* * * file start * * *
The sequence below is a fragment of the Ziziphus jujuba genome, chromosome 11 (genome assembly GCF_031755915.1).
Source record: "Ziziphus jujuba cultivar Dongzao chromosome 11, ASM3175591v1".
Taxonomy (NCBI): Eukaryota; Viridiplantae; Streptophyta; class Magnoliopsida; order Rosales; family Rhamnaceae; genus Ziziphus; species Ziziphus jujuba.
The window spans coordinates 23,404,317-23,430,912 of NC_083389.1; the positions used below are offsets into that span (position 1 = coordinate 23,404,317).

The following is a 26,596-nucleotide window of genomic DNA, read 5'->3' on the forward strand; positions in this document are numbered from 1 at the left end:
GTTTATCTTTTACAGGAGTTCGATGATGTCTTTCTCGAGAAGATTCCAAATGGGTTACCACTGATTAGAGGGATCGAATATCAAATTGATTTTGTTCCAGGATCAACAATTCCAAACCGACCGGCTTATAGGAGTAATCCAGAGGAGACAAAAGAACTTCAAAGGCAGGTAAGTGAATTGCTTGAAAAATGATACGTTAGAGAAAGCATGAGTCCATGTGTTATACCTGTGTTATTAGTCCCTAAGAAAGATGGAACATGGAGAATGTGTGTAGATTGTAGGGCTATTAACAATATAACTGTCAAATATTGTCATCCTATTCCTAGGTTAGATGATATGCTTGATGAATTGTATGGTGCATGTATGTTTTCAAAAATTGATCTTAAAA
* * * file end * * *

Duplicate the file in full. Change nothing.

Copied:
The sequence below is a fragment of the Ziziphus jujuba genome, chromosome 11 (genome assembly GCF_031755915.1).
Source record: "Ziziphus jujuba cultivar Dongzao chromosome 11, ASM3175591v1".
Taxonomy (NCBI): Eukaryota; Viridiplantae; Streptophyta; class Magnoliopsida; order Rosales; family Rhamnaceae; genus Ziziphus; species Ziziphus jujuba.
The window spans coordinates 23,404,317-23,430,912 of NC_083389.1; the positions used below are offsets into that span (position 1 = coordinate 23,404,317).

The following is a 26,596-nucleotide window of genomic DNA, read 5'->3' on the forward strand; positions in this document are numbered from 1 at the left end:
GTTTATCTTTTACAGGAGTTCGATGATGTCTTTCTCGAGAAGATTCCAAATGGGTTACCACTGATTAGAGGGATCGAATATCAAATTGATTTTGTTCCAGGATCAACAATTCCAAACCGACCGGCTTATAGGAGTAATCCAGAGGAGACAAAAGAACTTCAAAGGCAGGTAAGTGAATTGCTTGAAAAATGATACGTTAGAGAAAGCATGAGTCCATGTGTTATACCTGTGTTATTAGTCCCTAAGAAAGATGGAACATGGAGAATGTGTGTAGATTGTAGGGCTATTAACAATATAACTGTCAAATATTGTCATCCTATTCCTAGGTTAGATGATATGCTTGATGAATTGTATGGTGCATGTATGTTTTCAAAAATTGATCTTAAAA